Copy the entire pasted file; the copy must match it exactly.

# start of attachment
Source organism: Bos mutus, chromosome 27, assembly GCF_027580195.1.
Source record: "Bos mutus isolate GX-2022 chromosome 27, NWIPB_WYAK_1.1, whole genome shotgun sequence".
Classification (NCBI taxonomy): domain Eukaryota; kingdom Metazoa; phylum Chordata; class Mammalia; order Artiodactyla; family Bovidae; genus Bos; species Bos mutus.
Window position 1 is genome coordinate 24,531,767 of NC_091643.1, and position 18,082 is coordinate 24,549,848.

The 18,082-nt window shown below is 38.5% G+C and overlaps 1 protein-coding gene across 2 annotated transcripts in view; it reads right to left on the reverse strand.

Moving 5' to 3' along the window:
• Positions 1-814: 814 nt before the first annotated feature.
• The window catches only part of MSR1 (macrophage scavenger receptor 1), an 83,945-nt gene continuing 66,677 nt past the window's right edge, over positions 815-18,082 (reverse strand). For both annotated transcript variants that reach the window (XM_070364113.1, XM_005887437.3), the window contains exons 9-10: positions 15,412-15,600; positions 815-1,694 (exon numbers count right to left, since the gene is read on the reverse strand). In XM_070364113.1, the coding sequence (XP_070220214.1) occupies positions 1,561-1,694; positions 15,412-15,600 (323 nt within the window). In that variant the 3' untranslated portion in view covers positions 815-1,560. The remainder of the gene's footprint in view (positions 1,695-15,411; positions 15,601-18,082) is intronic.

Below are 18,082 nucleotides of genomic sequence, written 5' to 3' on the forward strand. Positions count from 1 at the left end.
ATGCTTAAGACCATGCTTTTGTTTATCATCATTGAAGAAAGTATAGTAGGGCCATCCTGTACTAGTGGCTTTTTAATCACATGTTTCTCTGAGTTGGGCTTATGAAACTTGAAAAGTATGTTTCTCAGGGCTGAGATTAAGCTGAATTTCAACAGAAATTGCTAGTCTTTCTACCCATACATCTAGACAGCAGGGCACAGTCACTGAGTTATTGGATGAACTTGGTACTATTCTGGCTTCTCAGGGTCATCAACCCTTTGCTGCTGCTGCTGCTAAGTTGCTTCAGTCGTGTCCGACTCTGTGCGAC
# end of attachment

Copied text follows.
Source organism: Bos mutus, chromosome 27, assembly GCF_027580195.1.
Source record: "Bos mutus isolate GX-2022 chromosome 27, NWIPB_WYAK_1.1, whole genome shotgun sequence".
Classification (NCBI taxonomy): domain Eukaryota; kingdom Metazoa; phylum Chordata; class Mammalia; order Artiodactyla; family Bovidae; genus Bos; species Bos mutus.
Window position 1 is genome coordinate 24,531,767 of NC_091643.1, and position 18,082 is coordinate 24,549,848.

The 18,082-nt window shown below is 38.5% G+C and overlaps 1 protein-coding gene across 2 annotated transcripts in view; it reads right to left on the reverse strand.

Moving 5' to 3' along the window:
• Positions 1-814: 814 nt before the first annotated feature.
• The window catches only part of MSR1 (macrophage scavenger receptor 1), an 83,945-nt gene continuing 66,677 nt past the window's right edge, over positions 815-18,082 (reverse strand). For both annotated transcript variants that reach the window (XM_070364113.1, XM_005887437.3), the window contains exons 9-10: positions 15,412-15,600; positions 815-1,694 (exon numbers count right to left, since the gene is read on the reverse strand). In XM_070364113.1, the coding sequence (XP_070220214.1) occupies positions 1,561-1,694; positions 15,412-15,600 (323 nt within the window). In that variant the 3' untranslated portion in view covers positions 815-1,560. The remainder of the gene's footprint in view (positions 1,695-15,411; positions 15,601-18,082) is intronic.

Below are 18,082 nucleotides of genomic sequence, written 5' to 3' on the forward strand. Positions count from 1 at the left end.
ATGCTTAAGACCATGCTTTTGTTTATCATCATTGAAGAAAGTATAGTAGGGCCATCCTGTACTAGTGGCTTTTTAATCACATGTTTCTCTGAGTTGGGCTTATGAAACTTGAAAAGTATGTTTCTCAGGGCTGAGATTAAGCTGAATTTCAACAGAAATTGCTAGTCTTTCTACCCATACATCTAGACAGCAGGGCACAGTCACTGAGTTATTGGATGAACTTGGTACTATTCTGGCTTCTCAGGGTCATCAACCCTTTGCTGCTGCTGCTGCTAAGTTGCTTCAGTCGTGTCCGACTCTGTGCGAC